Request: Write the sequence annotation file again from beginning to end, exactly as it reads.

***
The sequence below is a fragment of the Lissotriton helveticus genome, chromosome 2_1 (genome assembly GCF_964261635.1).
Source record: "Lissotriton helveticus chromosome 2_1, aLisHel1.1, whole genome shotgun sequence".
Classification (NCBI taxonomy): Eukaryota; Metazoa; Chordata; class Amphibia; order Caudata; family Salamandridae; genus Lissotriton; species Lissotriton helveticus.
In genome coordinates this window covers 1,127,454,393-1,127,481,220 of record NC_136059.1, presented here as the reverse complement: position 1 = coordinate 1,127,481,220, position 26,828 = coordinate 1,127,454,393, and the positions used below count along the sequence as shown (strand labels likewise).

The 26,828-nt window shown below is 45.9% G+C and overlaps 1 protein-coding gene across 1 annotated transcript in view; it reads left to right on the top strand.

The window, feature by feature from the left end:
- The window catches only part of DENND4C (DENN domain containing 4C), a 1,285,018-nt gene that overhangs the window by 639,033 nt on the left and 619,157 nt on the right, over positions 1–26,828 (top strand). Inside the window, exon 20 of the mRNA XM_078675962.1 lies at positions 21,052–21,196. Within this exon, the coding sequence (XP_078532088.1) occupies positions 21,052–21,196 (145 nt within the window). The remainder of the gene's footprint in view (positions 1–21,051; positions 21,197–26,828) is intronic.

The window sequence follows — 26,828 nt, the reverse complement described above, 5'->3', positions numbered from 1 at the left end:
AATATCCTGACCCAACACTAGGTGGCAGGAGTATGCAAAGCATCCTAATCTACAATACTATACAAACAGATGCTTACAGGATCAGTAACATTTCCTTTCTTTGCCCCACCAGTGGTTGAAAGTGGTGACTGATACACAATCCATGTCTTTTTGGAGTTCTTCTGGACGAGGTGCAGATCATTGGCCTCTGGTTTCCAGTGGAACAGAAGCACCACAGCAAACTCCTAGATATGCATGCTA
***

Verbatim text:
The sequence below is a fragment of the Lissotriton helveticus genome, chromosome 2_1 (genome assembly GCF_964261635.1).
Source record: "Lissotriton helveticus chromosome 2_1, aLisHel1.1, whole genome shotgun sequence".
Classification (NCBI taxonomy): Eukaryota; Metazoa; Chordata; class Amphibia; order Caudata; family Salamandridae; genus Lissotriton; species Lissotriton helveticus.
In genome coordinates this window covers 1,127,454,393-1,127,481,220 of record NC_136059.1, presented here as the reverse complement: position 1 = coordinate 1,127,481,220, position 26,828 = coordinate 1,127,454,393, and the positions used below count along the sequence as shown (strand labels likewise).

The 26,828-nt window shown below is 45.9% G+C and overlaps 1 protein-coding gene across 1 annotated transcript in view; it reads left to right on the top strand.

The window, feature by feature from the left end:
- The window catches only part of DENND4C (DENN domain containing 4C), a 1,285,018-nt gene that overhangs the window by 639,033 nt on the left and 619,157 nt on the right, over positions 1–26,828 (top strand). Inside the window, exon 20 of the mRNA XM_078675962.1 lies at positions 21,052–21,196. Within this exon, the coding sequence (XP_078532088.1) occupies positions 21,052–21,196 (145 nt within the window). The remainder of the gene's footprint in view (positions 1–21,051; positions 21,197–26,828) is intronic.

The window sequence follows — 26,828 nt, the reverse complement described above, 5'->3', positions numbered from 1 at the left end:
AATATCCTGACCCAACACTAGGTGGCAGGAGTATGCAAAGCATCCTAATCTACAATACTATACAAACAGATGCTTACAGGATCAGTAACATTTCCTTTCTTTGCCCCACCAGTGGTTGAAAGTGGTGACTGATACACAATCCATGTCTTTTTGGAGTTCTTCTGGACGAGGTGCAGATCATTGGCCTCTGGTTTCCAGTGGAACAGAAGCACCACAGCAAACTCCTAGATATGCATGCTA